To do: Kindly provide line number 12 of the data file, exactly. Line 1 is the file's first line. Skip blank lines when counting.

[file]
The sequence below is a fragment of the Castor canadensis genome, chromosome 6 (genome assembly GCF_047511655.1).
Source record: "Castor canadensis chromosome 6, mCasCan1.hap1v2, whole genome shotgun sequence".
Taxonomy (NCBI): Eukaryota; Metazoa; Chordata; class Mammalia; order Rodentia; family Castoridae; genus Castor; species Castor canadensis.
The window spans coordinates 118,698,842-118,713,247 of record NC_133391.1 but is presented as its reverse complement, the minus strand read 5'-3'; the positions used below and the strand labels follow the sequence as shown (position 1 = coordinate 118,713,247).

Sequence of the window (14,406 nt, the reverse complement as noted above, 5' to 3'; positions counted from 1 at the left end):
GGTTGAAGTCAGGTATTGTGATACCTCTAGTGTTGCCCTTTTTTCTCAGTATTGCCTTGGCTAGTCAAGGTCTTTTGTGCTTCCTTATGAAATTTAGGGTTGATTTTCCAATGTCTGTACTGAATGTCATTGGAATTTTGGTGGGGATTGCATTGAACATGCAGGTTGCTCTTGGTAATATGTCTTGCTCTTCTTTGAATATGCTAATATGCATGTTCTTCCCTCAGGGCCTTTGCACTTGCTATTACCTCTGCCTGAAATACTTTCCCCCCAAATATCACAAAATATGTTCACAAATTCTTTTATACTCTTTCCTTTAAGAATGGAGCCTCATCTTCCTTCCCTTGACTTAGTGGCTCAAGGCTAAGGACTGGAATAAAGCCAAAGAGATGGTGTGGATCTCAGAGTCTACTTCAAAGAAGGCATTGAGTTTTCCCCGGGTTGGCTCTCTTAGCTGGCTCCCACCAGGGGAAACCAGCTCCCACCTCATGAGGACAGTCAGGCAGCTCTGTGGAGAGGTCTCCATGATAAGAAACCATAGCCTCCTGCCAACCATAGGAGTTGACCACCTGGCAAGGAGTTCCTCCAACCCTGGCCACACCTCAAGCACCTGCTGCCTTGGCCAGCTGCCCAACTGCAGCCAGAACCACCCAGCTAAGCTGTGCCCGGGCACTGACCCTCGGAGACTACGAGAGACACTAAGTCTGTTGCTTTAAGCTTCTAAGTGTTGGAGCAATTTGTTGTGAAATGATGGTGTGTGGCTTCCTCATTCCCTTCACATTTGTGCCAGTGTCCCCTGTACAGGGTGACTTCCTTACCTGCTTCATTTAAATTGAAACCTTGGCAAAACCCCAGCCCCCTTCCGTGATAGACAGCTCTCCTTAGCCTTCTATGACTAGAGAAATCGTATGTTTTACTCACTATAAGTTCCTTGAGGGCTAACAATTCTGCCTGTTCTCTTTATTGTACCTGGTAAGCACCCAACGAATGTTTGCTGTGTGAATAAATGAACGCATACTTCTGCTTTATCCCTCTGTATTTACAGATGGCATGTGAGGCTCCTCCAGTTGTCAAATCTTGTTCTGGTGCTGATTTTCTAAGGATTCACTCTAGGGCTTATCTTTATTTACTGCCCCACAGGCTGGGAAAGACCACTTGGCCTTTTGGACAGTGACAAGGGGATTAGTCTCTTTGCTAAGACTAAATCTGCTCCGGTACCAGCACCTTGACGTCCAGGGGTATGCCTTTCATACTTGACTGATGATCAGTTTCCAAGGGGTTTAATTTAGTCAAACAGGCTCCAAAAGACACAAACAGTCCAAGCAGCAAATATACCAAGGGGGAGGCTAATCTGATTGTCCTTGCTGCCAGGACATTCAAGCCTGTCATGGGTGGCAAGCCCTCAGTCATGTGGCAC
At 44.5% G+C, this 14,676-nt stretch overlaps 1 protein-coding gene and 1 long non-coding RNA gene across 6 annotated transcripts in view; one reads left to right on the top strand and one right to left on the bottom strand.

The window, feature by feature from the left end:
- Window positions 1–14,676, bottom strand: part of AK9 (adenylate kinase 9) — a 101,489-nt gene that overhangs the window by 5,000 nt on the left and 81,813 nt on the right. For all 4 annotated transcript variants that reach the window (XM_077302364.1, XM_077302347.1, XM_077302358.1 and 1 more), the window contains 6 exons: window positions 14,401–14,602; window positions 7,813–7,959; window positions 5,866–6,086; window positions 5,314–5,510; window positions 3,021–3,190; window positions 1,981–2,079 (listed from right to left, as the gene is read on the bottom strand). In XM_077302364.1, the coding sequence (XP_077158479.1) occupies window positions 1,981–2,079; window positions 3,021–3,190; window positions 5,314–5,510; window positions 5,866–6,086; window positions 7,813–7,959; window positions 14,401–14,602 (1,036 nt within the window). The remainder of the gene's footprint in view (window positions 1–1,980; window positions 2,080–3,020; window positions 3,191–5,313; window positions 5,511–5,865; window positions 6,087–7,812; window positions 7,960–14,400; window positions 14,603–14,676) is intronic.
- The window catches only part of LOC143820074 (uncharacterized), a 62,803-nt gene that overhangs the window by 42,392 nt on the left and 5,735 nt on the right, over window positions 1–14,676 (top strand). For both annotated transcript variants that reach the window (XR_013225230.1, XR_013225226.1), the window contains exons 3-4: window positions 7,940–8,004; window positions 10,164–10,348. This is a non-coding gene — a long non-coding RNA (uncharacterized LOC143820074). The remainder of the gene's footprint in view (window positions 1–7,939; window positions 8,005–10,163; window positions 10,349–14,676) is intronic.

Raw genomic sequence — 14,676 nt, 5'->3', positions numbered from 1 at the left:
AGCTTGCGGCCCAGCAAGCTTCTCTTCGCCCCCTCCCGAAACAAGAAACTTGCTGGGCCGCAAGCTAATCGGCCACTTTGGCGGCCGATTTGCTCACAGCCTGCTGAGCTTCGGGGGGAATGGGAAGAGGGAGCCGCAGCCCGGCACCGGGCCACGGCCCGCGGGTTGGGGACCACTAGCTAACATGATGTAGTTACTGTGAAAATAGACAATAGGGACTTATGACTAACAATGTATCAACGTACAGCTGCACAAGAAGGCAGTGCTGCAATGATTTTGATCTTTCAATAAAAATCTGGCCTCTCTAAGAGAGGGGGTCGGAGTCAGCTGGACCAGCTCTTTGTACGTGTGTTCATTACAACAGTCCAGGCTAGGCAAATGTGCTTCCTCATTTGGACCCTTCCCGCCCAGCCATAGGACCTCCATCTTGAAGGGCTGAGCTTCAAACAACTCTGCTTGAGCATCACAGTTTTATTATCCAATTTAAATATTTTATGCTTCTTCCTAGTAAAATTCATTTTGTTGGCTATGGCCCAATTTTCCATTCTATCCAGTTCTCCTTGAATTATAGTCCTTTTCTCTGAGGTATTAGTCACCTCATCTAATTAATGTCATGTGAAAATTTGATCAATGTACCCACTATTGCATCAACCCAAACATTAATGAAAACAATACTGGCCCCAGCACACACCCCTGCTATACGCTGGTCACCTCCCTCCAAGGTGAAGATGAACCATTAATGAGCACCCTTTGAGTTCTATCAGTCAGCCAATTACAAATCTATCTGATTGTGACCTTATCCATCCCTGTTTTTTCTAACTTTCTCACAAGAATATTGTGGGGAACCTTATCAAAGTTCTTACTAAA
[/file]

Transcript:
AGCTTGCGGCCCAGCAAGCTTCTCTTCGCCCCCTCCCGAAACAAGAAACTTGCTGGGCCGCAAGCTAATCGGCCACTTTGGCGGCCGATTTGCTCACAGCCTGCTGAGCTTCGGGGGGAATGGGAAGAGGGAGCCGCAGCCCGGCACCGGGCCACGGCCCGCGGGTTGGGGACCACTAGCTAACATGATGTAGTTACTGTGAAAATAGACAATAGGGACTTATGACTAACAATGTATCAACGTACAGCTGCACAAGAAGGCAGTGCTGCAATGATTTTGATCTTTCAATAAAAATCTGGCCTCTCTAAGAGAGGGGGTCGGAGTCAGCTGGACCAGCTCTTTGTACGTGTGTTCATTACAACAGTCCAGGCTAGGCAAATGTGCTTCCTCATTTGGACCCTTCCCGCCCAGCCATAGGACCTCCATCTTGAAGGGCTGAGCTTCAAACAACTCTGCTTGAGCATCACAGTTTTATTATCCAATTTAAATATTTTATGCTTCTTCCTAGTAAAATTCATTTTGTTGGCTATGGCCCAATTTTCCATTCTATCCAGTTCTCCTTGAATTATAGTCCTTTTCTCTGAGGTATTAGTCACCTCATCTAATTAATGTCATGTGAAAATTTGATCAATGTACCCACTATTGCATCAACCCAAACATTAATGAAAACAATACTGGCCCCAGCACACACCCCTGCTATACGCTGGTCACCTCCCTCCAAGGTGAAGATGAACCATTAATGAGCACCCTTTGAGTTCTATCAGTCAGCCAATTACAAATCTATCTGATTGTGACCTTATCCATCCCTGTTTTTTCTAACTTTCTCACAAGAATATTGTGGGGAACCTTATCAAAGTTCTTACTAAA